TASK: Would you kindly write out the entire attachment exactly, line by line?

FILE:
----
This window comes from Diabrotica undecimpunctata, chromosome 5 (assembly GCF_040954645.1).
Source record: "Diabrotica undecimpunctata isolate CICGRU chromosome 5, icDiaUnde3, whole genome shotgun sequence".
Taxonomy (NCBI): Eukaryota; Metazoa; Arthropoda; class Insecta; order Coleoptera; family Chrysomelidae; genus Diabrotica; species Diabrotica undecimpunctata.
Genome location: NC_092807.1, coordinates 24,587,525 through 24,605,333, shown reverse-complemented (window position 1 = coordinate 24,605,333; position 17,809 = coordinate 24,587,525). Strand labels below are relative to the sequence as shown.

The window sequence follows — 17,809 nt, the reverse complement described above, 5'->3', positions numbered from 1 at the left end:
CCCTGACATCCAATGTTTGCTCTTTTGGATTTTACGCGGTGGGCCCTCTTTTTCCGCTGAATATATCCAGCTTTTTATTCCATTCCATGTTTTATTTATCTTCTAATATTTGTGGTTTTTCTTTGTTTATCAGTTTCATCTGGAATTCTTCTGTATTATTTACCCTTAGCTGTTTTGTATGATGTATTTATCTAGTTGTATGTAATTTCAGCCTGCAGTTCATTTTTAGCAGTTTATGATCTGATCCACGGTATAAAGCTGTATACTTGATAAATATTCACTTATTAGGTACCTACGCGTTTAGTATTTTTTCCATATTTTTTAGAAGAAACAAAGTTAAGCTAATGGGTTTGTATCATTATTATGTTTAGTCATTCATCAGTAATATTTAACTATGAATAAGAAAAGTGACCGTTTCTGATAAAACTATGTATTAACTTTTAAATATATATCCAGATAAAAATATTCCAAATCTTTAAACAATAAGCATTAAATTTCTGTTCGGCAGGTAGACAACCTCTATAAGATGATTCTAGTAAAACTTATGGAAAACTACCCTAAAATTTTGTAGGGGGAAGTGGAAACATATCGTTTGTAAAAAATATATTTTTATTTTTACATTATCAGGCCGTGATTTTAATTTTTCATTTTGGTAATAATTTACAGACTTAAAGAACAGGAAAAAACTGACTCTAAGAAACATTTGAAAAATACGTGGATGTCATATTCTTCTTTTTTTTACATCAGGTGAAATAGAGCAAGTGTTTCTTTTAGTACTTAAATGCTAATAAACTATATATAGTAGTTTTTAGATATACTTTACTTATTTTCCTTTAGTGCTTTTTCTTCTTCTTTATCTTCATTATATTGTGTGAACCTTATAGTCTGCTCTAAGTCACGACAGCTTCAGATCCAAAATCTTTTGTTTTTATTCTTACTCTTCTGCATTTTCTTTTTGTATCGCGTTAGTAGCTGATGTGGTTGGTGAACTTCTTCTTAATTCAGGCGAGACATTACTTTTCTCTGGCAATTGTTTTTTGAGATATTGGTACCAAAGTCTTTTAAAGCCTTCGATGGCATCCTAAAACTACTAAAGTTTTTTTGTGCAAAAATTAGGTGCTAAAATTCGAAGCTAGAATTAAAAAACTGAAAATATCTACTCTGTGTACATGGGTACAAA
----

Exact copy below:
This window comes from Diabrotica undecimpunctata, chromosome 5 (assembly GCF_040954645.1).
Source record: "Diabrotica undecimpunctata isolate CICGRU chromosome 5, icDiaUnde3, whole genome shotgun sequence".
Taxonomy (NCBI): Eukaryota; Metazoa; Arthropoda; class Insecta; order Coleoptera; family Chrysomelidae; genus Diabrotica; species Diabrotica undecimpunctata.
Genome location: NC_092807.1, coordinates 24,587,525 through 24,605,333, shown reverse-complemented (window position 1 = coordinate 24,605,333; position 17,809 = coordinate 24,587,525). Strand labels below are relative to the sequence as shown.

The window sequence follows — 17,809 nt, the reverse complement described above, 5'->3', positions numbered from 1 at the left end:
CCCTGACATCCAATGTTTGCTCTTTTGGATTTTACGCGGTGGGCCCTCTTTTTCCGCTGAATATATCCAGCTTTTTATTCCATTCCATGTTTTATTTATCTTCTAATATTTGTGGTTTTTCTTTGTTTATCAGTTTCATCTGGAATTCTTCTGTATTATTTACCCTTAGCTGTTTTGTATGATGTATTTATCTAGTTGTATGTAATTTCAGCCTGCAGTTCATTTTTAGCAGTTTATGATCTGATCCACGGTATAAAGCTGTATACTTGATAAATATTCACTTATTAGGTACCTACGCGTTTAGTATTTTTTCCATATTTTTTAGAAGAAACAAAGTTAAGCTAATGGGTTTGTATCATTATTATGTTTAGTCATTCATCAGTAATATTTAACTATGAATAAGAAAAGTGACCGTTTCTGATAAAACTATGTATTAACTTTTAAATATATATCCAGATAAAAATATTCCAAATCTTTAAACAATAAGCATTAAATTTCTGTTCGGCAGGTAGACAACCTCTATAAGATGATTCTAGTAAAACTTATGGAAAACTACCCTAAAATTTTGTAGGGGGAAGTGGAAACATATCGTTTGTAAAAAATATATTTTTATTTTTACATTATCAGGCCGTGATTTTAATTTTTCATTTTGGTAATAATTTACAGACTTAAAGAACAGGAAAAAACTGACTCTAAGAAACATTTGAAAAATACGTGGATGTCATATTCTTCTTTTTTTTACATCAGGTGAAATAGAGCAAGTGTTTCTTTTAGTACTTAAATGCTAATAAACTATATATAGTAGTTTTTAGATATACTTTACTTATTTTCCTTTAGTGCTTTTTCTTCTTCTTTATCTTCATTATATTGTGTGAACCTTATAGTCTGCTCTAAGTCACGACAGCTTCAGATCCAAAATCTTTTGTTTTTATTCTTACTCTTCTGCATTTTCTTTTTGTATCGCGTTAGTAGCTGATGTGGTTGGTGAACTTCTTCTTAATTCAGGCGAGACATTACTTTTCTCTGGCAATTGTTTTTTGAGATATTGGTACCAAAGTCTTTTAAAGCCTTCGATGGCATCCTAAAACTACTAAAGTTTTTTTGTGCAAAAATTAGGTGCTAAAATTCGAAGCTAGAATTAAAAAACTGAAAATATCTACTCTGTGTACATGGGTACAAA